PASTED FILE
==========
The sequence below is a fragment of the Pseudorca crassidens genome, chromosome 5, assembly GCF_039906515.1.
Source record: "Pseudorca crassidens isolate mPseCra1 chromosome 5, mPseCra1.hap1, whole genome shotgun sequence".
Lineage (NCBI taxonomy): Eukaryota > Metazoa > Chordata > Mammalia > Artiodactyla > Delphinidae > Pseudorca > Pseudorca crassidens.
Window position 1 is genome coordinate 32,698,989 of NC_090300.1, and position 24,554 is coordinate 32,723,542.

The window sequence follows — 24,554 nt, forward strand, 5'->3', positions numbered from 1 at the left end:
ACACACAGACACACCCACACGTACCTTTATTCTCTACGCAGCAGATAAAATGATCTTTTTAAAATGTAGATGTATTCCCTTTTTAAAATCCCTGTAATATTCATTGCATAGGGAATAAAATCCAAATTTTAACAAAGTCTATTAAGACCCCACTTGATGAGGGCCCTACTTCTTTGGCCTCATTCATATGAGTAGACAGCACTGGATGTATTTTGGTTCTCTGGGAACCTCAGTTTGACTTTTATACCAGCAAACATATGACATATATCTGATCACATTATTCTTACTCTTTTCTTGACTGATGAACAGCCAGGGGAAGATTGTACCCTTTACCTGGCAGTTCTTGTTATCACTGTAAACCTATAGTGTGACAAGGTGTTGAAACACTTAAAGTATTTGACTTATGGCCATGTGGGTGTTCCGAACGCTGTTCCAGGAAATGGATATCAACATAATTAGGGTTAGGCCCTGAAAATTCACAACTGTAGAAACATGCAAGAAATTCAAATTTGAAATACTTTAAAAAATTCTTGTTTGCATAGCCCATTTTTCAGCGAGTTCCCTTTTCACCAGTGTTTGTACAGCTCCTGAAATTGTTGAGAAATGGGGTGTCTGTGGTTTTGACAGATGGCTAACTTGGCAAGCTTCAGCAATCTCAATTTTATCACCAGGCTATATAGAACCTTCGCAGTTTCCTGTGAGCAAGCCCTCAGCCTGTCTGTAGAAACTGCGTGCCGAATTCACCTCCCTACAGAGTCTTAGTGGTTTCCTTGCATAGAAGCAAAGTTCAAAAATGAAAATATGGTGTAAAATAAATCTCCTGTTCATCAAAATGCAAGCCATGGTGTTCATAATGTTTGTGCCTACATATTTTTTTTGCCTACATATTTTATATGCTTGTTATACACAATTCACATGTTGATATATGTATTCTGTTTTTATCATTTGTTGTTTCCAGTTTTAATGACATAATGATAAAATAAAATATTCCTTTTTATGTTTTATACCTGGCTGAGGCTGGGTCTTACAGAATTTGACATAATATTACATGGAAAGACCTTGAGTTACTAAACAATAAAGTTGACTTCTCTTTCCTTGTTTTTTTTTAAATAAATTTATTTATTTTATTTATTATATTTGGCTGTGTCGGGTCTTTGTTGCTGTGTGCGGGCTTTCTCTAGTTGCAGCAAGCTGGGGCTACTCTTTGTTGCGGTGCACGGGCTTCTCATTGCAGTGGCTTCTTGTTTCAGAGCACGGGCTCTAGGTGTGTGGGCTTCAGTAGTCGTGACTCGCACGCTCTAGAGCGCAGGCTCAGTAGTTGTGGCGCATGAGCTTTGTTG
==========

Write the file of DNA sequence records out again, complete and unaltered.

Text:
The sequence below is a fragment of the Pseudorca crassidens genome, chromosome 5, assembly GCF_039906515.1.
Source record: "Pseudorca crassidens isolate mPseCra1 chromosome 5, mPseCra1.hap1, whole genome shotgun sequence".
Lineage (NCBI taxonomy): Eukaryota > Metazoa > Chordata > Mammalia > Artiodactyla > Delphinidae > Pseudorca > Pseudorca crassidens.
Window position 1 is genome coordinate 32,698,989 of NC_090300.1, and position 24,554 is coordinate 32,723,542.

The window sequence follows — 24,554 nt, forward strand, 5'->3', positions numbered from 1 at the left end:
ACACACAGACACACCCACACGTACCTTTATTCTCTACGCAGCAGATAAAATGATCTTTTTAAAATGTAGATGTATTCCCTTTTTAAAATCCCTGTAATATTCATTGCATAGGGAATAAAATCCAAATTTTAACAAAGTCTATTAAGACCCCACTTGATGAGGGCCCTACTTCTTTGGCCTCATTCATATGAGTAGACAGCACTGGATGTATTTTGGTTCTCTGGGAACCTCAGTTTGACTTTTATACCAGCAAACATATGACATATATCTGATCACATTATTCTTACTCTTTTCTTGACTGATGAACAGCCAGGGGAAGATTGTACCCTTTACCTGGCAGTTCTTGTTATCACTGTAAACCTATAGTGTGACAAGGTGTTGAAACACTTAAAGTATTTGACTTATGGCCATGTGGGTGTTCCGAACGCTGTTCCAGGAAATGGATATCAACATAATTAGGGTTAGGCCCTGAAAATTCACAACTGTAGAAACATGCAAGAAATTCAAATTTGAAATACTTTAAAAAATTCTTGTTTGCATAGCCCATTTTTCAGCGAGTTCCCTTTTCACCAGTGTTTGTACAGCTCCTGAAATTGTTGAGAAATGGGGTGTCTGTGGTTTTGACAGATGGCTAACTTGGCAAGCTTCAGCAATCTCAATTTTATCACCAGGCTATATAGAACCTTCGCAGTTTCCTGTGAGCAAGCCCTCAGCCTGTCTGTAGAAACTGCGTGCCGAATTCACCTCCCTACAGAGTCTTAGTGGTTTCCTTGCATAGAAGCAAAGTTCAAAAATGAAAATATGGTGTAAAATAAATCTCCTGTTCATCAAAATGCAAGCCATGGTGTTCATAATGTTTGTGCCTACATATTTTTTTTGCCTACATATTTTATATGCTTGTTATACACAATTCACATGTTGATATATGTATTCTGTTTTTATCATTTGTTGTTTCCAGTTTTAATGACATAATGATAAAATAAAATATTCCTTTTTATGTTTTATACCTGGCTGAGGCTGGGTCTTACAGAATTTGACATAATATTACATGGAAAGACCTTGAGTTACTAAACAATAAAGTTGACTTCTCTTTCCTTGTTTTTTTTTAAATAAATTTATTTATTTTATTTATTATATTTGGCTGTGTCGGGTCTTTGTTGCTGTGTGCGGGCTTTCTCTAGTTGCAGCAAGCTGGGGCTACTCTTTGTTGCGGTGCACGGGCTTCTCATTGCAGTGGCTTCTTGTTTCAGAGCACGGGCTCTAGGTGTGTGGGCTTCAGTAGTCGTGACTCGCACGCTCTAGAGCGCAGGCTCAGTAGTTGTGGCGCATGAGCTTTGTTG